I was walking in Savannah, past a church decayed and dim,
When there slowly through the windows came a plaintive funeral hymn;
And the sympathy awakened, and a wonder quickly grew,
Till I found myself environed in a little negro pew.
Out at front a coloured couple sat in sorrow, nearly wild;
On the altar was a coffin, in the coffin was a child.
I could picture him when living—curly hair, protruding lip—
And had seen perhaps a thousand in my hurried Southern trip.
But no baby ever rested in the soothing arms of death
That had fanned more flames of sorrow with his little fluttering breath;
And no funeral ever glistened with more sympathy profound
Than was in the chain of teardrops that enclasped those mourners round.
Rose a sad, old coloured preacher at the little wooden desk—
With a manner grandly awkward, with a countenance grotesque;
With simplicity and shrewdness on his Ethiopian face;
With the ignorance and wisdom of a crushed, undying race.
And he said: "Now, don' be weepin' for dis pretty bit o' clay—
For de little boy who lived dere, he's done gone an' run away!
He was doin' very finely, an' he 'preciate your love;
But his sure 'nuff Father want him in de large house up above.
"Now, he didn't give you that baby, by a hundred thousan' mile!
He just think you need some sunshine, an' He lent it for a while!
An' He let you keep an' love it till your hearts were bigger grown;
An' dese silver tears your sheddin's jest de interes' on the loan.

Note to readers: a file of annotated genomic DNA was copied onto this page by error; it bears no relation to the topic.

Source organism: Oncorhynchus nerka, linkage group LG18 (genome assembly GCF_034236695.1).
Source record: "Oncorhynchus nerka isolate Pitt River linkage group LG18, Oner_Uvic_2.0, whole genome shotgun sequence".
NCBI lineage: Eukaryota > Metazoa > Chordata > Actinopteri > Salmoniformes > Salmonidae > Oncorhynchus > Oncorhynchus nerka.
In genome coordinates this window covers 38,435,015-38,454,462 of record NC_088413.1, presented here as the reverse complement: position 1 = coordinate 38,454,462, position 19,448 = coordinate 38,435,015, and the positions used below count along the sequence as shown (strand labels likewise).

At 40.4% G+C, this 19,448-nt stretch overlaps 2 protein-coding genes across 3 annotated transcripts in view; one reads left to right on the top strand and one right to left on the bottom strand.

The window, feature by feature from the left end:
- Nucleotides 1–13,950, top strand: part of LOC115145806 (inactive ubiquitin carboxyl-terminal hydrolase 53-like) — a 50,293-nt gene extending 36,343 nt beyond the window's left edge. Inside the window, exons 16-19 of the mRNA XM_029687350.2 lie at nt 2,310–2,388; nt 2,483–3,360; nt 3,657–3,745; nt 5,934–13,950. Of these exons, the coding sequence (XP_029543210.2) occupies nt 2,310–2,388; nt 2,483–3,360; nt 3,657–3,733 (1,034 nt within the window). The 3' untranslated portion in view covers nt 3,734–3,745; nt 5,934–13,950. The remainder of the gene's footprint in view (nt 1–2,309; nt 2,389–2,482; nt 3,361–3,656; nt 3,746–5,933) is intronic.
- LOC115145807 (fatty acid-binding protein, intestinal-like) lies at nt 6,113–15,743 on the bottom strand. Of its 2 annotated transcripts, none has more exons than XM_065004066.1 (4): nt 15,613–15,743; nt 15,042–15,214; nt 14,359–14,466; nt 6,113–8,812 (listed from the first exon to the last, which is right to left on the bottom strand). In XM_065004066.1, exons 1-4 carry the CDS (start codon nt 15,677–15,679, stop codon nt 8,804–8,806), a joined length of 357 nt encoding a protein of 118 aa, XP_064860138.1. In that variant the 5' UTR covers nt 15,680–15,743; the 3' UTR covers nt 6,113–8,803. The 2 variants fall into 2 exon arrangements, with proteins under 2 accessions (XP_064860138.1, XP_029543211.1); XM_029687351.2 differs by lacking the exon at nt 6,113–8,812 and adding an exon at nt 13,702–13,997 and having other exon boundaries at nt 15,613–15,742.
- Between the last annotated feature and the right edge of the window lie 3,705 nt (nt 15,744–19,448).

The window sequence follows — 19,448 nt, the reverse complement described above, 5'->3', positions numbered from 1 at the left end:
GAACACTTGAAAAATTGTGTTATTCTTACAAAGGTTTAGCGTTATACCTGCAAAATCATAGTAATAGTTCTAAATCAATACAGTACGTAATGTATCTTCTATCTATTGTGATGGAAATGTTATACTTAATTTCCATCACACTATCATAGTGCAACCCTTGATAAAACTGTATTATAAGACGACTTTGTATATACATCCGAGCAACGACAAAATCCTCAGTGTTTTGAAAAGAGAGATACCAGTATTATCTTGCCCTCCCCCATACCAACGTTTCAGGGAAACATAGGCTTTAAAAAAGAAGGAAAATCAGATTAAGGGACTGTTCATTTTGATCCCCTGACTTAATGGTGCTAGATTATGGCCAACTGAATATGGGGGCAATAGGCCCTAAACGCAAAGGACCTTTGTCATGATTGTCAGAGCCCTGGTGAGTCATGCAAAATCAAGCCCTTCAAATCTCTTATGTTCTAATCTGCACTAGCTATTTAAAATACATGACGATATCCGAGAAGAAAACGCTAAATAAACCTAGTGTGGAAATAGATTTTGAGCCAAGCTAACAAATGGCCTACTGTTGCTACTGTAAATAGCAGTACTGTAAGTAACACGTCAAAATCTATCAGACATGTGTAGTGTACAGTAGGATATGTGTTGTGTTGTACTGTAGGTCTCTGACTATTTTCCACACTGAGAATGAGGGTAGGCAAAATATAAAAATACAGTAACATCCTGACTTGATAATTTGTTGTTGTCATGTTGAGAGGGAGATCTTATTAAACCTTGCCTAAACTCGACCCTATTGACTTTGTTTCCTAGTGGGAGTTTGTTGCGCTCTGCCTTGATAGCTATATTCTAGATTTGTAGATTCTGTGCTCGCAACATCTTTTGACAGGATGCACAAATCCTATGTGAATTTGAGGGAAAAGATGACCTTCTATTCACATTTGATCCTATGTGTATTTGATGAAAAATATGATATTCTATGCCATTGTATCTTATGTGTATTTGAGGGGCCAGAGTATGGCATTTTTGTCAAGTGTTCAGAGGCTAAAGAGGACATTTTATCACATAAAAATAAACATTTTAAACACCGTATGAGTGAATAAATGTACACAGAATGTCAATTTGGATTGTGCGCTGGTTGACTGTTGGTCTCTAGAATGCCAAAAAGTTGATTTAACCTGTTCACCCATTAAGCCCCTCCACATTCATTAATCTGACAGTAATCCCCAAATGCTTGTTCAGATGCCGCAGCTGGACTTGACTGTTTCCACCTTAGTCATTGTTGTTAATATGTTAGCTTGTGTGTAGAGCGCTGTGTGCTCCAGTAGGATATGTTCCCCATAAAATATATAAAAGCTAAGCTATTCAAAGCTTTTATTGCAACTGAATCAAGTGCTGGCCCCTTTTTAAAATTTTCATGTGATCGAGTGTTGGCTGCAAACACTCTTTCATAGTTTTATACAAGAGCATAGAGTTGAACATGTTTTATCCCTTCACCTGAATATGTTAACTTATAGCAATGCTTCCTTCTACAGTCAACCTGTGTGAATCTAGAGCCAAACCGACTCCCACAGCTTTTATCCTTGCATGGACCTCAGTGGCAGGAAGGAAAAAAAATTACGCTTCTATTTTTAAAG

"Here's yer oder pretty childrun!—doan' be makin' it appear
Dat your love got sort o' 'nopolised by dis little fellow here;
Don' pile up too much your sorrow on dere little mental shelves,
So's to kind 'o set 'em wonderin' if dey're no account demselves.
"Just you think, you poor deah mounahs, creepin' long o'er Sorrow's way,
What a blessed little pic-nic dis yere baby's got to-day!
Your good faders and good moders crowd de little fellow round
In de angel-tended garden ob de big Plantation Ground.
"An' dey ask him, 'Was your feet sore?' an' take off his little shoes,
An' dey wash him, an' dey kiss him, an' dey say—'Now what's de news?'
An' de Lawd done cut his tongue loose, den de little fellow say—
'All our folks down in the valley tries to keep de hebbenly way.'
"An' his eyes dey brightly sparkle at de pretty things he view;
Den a tear come an' he whispers—'But I want my parents too!'
But de Angel Chief Musician teach dat boy a little song—
Says 'If only dey be fait'ful dey will soon be comin' 'long.'
An' he'll get an' education dat will proberbly be worth
Seberal times as much as any you could buy for him on earth;
He'll be in de Lawd's big schoolhouse, widout no contempt or fear;
While dere's no end to the bad tings might have happened to him here.
"So, my pooah dejected mounahs, let your hearts wid Jesus rest,
An' don't go to critercisin' dat ar One w'at knows the best!
He have sent us many comforts—He have right to take away—
To the Lawd be praise an' glory now and ever! Let us pray!"